Inductive kick (surge) occurs anytime an electrically generated magnetic field collapses. A voltage opposite in polarity to the original applied voltage is generated by the collapsing magnetic field.
A good example of this is in an old style automobile ignition system. When the breaker points open, the current flowing to the ignition coil is shut off and the magnetic field built up in the coil collapses. The resulting inductive kick voltage is high enough to jump the gap at the spark plug.
The same effect occurs whenever a solenoid used on a hydraulic valve is shut off. The voltage surge can reach several hundred volts, which will arc across switch contacts and quickly destroy them. Switch life can easily be reduced to one tenth of normal.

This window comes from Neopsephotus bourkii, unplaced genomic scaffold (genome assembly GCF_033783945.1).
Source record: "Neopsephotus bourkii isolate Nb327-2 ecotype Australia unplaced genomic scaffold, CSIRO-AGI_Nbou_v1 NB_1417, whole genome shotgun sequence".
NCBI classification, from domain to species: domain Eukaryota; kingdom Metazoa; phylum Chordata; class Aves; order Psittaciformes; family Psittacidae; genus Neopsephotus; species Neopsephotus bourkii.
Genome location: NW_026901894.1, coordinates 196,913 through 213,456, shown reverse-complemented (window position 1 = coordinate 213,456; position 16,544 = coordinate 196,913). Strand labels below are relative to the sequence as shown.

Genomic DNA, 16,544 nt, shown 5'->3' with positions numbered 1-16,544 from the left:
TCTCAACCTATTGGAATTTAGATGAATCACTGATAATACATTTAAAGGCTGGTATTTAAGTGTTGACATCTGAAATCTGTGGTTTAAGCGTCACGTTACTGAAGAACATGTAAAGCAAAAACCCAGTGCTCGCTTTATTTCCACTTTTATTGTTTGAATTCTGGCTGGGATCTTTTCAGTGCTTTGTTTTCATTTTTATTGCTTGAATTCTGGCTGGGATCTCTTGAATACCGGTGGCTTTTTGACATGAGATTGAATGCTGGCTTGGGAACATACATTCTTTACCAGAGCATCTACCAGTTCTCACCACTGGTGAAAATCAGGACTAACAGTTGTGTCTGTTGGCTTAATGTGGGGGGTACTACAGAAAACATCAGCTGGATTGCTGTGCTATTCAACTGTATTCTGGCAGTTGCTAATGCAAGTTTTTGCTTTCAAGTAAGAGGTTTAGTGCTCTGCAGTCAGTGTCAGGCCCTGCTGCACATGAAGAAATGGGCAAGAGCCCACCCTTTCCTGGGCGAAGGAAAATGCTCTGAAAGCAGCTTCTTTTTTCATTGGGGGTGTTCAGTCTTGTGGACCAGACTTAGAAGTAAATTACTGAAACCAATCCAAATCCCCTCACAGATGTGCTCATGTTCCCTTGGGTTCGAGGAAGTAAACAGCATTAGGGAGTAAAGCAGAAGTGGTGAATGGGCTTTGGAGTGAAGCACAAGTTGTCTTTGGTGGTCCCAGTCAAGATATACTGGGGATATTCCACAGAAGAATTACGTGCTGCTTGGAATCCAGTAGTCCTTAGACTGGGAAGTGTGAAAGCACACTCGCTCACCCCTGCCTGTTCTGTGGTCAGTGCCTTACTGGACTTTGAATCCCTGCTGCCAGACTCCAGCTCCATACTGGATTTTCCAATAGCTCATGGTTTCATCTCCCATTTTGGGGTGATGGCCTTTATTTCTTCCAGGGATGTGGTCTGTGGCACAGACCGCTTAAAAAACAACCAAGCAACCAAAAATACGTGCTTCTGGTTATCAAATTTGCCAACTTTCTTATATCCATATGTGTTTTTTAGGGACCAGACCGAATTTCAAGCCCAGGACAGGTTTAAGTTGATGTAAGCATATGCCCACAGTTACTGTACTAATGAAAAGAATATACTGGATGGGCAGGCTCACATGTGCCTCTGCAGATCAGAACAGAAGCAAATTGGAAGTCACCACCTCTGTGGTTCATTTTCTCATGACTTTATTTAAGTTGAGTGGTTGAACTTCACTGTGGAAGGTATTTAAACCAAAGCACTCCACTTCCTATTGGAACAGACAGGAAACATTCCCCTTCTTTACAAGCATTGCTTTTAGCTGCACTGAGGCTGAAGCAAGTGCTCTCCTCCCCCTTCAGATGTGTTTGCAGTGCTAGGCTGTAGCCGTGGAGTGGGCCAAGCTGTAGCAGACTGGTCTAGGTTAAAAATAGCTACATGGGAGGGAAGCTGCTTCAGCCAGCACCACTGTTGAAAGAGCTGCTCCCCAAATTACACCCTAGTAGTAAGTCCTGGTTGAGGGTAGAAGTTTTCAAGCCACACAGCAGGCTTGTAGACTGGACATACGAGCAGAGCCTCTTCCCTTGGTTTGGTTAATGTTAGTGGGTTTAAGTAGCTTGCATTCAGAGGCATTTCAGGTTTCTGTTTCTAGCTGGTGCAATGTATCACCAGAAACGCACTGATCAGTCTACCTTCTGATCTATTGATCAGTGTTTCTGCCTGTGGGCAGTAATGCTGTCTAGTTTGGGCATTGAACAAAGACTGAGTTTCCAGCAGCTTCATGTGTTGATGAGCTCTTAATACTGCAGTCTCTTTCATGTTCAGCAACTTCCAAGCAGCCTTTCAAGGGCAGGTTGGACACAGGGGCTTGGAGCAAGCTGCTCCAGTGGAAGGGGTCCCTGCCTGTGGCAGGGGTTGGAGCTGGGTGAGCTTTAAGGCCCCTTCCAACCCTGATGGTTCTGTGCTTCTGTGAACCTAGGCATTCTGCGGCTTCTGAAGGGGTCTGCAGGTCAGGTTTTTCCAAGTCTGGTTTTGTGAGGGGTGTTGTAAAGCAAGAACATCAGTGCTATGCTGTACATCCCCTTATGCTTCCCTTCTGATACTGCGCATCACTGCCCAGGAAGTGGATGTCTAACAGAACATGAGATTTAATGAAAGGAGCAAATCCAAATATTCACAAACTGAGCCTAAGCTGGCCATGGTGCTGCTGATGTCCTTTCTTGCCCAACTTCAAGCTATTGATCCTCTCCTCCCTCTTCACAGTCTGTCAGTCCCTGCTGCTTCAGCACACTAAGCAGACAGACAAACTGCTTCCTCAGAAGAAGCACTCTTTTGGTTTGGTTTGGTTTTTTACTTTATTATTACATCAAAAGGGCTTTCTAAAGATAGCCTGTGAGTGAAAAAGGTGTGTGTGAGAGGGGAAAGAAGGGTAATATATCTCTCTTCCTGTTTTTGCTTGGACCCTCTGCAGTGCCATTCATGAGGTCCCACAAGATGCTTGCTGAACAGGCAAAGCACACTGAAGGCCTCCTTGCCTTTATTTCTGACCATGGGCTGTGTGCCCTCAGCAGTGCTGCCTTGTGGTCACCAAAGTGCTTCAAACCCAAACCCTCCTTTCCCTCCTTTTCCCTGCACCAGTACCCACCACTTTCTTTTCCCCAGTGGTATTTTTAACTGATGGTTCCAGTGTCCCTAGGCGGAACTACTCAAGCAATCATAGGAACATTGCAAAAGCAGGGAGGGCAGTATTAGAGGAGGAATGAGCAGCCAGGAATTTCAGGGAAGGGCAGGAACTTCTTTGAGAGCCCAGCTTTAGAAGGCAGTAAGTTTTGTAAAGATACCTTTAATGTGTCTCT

The solution for DC voltage applications is to add a rectifier diode in parallel across the solenoid terminals. A diode acts as a one way valve for electricity. In normal operation the electric current can’t flow through the diode, so it flows through the solenoid coil. When the operator releases the switch the current is shut off to the solenoid, and the inductive kick flows backwards through the diode rather than through the switch contacts, bleeding off the high voltage spike. Scorpion Technologies strongly recommends that suppression diodes be used on all solenoids.
Diodes should be installed as close as possible to the solenoid. Soldering a diode directly across the two solenoid terminals is ideal. Use a diode with a voltage rating of at least ten times the circuit voltage and a current rating at least as big as the current flowing through the solenoid. In practice, diodes rated at 200 Volts and 1 Amp are readily available for a few cents each and are fine for most applications. Diodes typically have a stripe on one end of the case. On equipment with negative grounds, the end with the stripe should be installed on the most positive side of the solenoid. This is usually the side that has the wire from the handle switch. Diodes are not suitable for AC voltage applications.